BLAST FROM THE PAST—THE RAINMAKER
I’ve tried camping many times. And even though it’s never actually worked, I’ve put together a much more complete picture of how not to do it. [**See Barb’s Camping Epiphany, below]
For example, during college a group of us decided to go camping in northern Minnesota. We set out for a three-week trek armed with several sets of fishing gear, two canoes, five packs of food, and one carton of generic beef stew. Four hours after getting into those canoes, we still had the stew.
Luckily, one of our number already knew he would become a Classics professor, so he had a lighter for his pipe, which he handed over after first making each of us swear a solemn oath to never again mock the pipe. We built a fire, heated up the canned stew, smelled the canned stew, thought about the canned stew for a few minutes, and went home—mocking the pipe the entire way of course.
Then there was the time my friend Janine and I borrowed my brother’s car to go camping over Spring Break. As we crossed the Indiana state line, I asked Janine if she’d heard a noise.
“Not really.” She was concentrating on trying to get the radio to work. “Unless you mean those sounds like an elephant in labor.”
We knew if we’d been guys, testosterone poisoning would have forced us to stop the car, lift the hood, touch some really smelly, greasy stuff and announce, “No problem—I’ll just deconfribulate the compression grabulators with the cap of my pen and we’re outa here.”
Luckily, we had two other choices:
- Turn up the radio and drive on.
- If the radio doesn’t work, pull off at a gas station. Now, a guy might do this too if the car sounded like an elephant having a difficult labor—baby elephant triplets at least. But he would approach it with all the enthusiasm of a man sent out to buy some really personal feminine hygiene items. First he would get some gas, maybe a quart of oil or some gum, and then casually mention in passing, “Did you notice that sound when I pulled in?”
Janine couldn’t get the radio to play loud enough to cover the sounds of the impending pachydermal blessed event, so I stopped at a gas station on the edge of a small Indiana town. The mechanics were very interested in our problem.
“You two girls alone?”
Yes, we said we were, and they thought our engine sounded bad. Very bad.
“You camping around here?”
Yes, we thought we might have to, and they said the car couldn’t possibly be ready that day.
“You want some company out at that campsite?”
Yes, we—Hey, why are those guys sharpening those big knives instead of working on our car? NO, NO WAIT, we just remembered it looked like rain and tomorrow was Sunday and we had to get to church, LOTS of churches, and we’d better just set up camp at the Holiday Inn, and don’t worry about the car because my brother, my BIG brother, maybe half-a-dozen of his even BIGGER frat brothers, would come out and get it…
Since then I’ve made it rain several times by attempting camping trips. At first, I had to drive to the campsite to get it to pour rain, but now all I have to do is open the car door and wave a tent bit.
My husband still has to sit down when he thinks about our trip to Starved Rock State Park, the first camping attempt of the summer. We hiked up to a nearby waterfall, but when we arrived we only found a trickle. “Not enough rain this time of year,” announced fellow hikers.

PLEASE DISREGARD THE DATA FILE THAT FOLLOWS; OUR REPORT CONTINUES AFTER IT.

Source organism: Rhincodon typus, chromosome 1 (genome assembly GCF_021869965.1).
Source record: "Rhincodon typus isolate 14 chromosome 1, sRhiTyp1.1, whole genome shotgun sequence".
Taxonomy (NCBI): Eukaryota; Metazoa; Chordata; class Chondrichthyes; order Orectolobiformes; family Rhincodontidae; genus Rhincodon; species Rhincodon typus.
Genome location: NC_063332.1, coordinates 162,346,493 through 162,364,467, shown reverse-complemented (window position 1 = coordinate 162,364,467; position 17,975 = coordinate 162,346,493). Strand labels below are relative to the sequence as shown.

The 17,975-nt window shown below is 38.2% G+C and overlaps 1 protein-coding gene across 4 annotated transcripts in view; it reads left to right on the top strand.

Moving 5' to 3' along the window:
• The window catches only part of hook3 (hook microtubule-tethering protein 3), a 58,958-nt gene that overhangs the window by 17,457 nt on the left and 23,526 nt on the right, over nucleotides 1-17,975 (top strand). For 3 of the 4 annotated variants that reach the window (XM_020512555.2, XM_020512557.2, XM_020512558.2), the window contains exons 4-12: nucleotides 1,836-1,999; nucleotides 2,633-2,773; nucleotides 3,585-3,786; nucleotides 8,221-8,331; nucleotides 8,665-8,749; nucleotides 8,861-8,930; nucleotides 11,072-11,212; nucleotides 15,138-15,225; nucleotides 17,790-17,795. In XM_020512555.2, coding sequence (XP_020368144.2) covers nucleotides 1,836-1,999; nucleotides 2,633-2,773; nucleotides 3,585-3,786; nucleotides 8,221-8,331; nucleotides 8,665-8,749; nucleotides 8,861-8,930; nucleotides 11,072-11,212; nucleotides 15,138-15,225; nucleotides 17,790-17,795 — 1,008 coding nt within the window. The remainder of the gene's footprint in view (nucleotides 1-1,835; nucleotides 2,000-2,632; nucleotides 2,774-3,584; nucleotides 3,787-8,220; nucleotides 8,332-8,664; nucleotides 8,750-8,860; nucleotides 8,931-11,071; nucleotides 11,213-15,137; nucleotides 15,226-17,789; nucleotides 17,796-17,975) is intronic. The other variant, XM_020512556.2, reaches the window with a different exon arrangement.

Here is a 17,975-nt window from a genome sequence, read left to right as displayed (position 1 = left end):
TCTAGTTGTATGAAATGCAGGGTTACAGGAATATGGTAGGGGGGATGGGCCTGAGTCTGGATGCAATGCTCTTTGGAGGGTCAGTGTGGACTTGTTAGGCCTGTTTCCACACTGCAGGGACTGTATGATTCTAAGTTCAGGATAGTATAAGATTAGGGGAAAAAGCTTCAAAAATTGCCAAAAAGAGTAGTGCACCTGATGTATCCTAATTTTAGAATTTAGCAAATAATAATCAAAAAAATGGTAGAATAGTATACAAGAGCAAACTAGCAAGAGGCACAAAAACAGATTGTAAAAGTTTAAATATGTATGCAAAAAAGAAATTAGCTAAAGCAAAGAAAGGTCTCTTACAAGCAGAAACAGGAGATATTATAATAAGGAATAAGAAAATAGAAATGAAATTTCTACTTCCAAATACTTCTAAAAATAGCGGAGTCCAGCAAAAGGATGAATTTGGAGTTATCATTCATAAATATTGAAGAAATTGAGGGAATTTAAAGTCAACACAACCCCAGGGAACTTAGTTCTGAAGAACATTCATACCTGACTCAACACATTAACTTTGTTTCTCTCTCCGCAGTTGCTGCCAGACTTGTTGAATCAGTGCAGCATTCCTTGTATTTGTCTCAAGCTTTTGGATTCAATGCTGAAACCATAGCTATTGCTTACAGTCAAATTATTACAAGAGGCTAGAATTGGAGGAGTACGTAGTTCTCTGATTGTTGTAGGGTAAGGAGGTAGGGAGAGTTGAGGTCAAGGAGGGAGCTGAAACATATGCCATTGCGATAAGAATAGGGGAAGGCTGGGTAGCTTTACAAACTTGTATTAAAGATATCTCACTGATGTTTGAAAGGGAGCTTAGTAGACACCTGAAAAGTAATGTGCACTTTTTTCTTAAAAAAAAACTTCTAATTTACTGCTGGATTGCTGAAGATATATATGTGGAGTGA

So when we set up the tent in a little wooded hollow under a cloudless sky, I said, “We’ll get more air circulation without the rain fly.”
We laid in our tent all night listening to the dog bark as she treed several members of local fauna including, I think a few fellow campers. Around dawn, we were drifting off to sleep when there was a clap of thunder. As we leaped to put up the rain fly and the canopy over the picnic table, my husband suggested leaving. “Without the camp breakfast?” I was horrified. “I promised the kids blueberry pancakes in the great outdoors.” In my bright orange plastic poncho, I hunched over the stove, frying pancakes as the great outdoors poured off the canopy in solid streams, churning the wooded hollow into six-inch deep mud in remarkably short order.
“The kids said to tell you they’ve been exposed to enough nature, and they’re not coming out of the car,” he yelled over the sound of the storm as the canopy collapsed into the camp breakfast.
“Why are you doing this to us?” the five-year-old wanted to know.
“So you’ll have wonderful memories,” I snapped back.
I know I’ll never forget some of my own camping experiences, mainly because Janine grabbed a handful of postcards from that Holiday Inn. Over the years I’ve received many steamy messages signed ‘Bob the Indiana Mechanic.’ Most memorable was the one which arrived just after my wedding. Received by my unsuspecting new husband, it nearly made my marriage as short as most of my camping trips.
**Barb’s Camping Epiphany
Finally came the camping trip to Wisconsin. My sister and her family were staying in a condo in town a few miles away, so we went over to see them. The kids took one look—TV, pool, fridge, flush toilets—and refused to come back with us.
That night, the Hub and I huddled in the tent, rain slashing down, and the dog crying because we wouldn’t let her stay with the kids. I had an epiphany. “Never again.” It was a solemn oath. “I’ll will never again vacation any place where I have to put on shoes to use the bathroom.”
(Don’t judge. Epiphanies come in all shapes and sizes. This was mine.)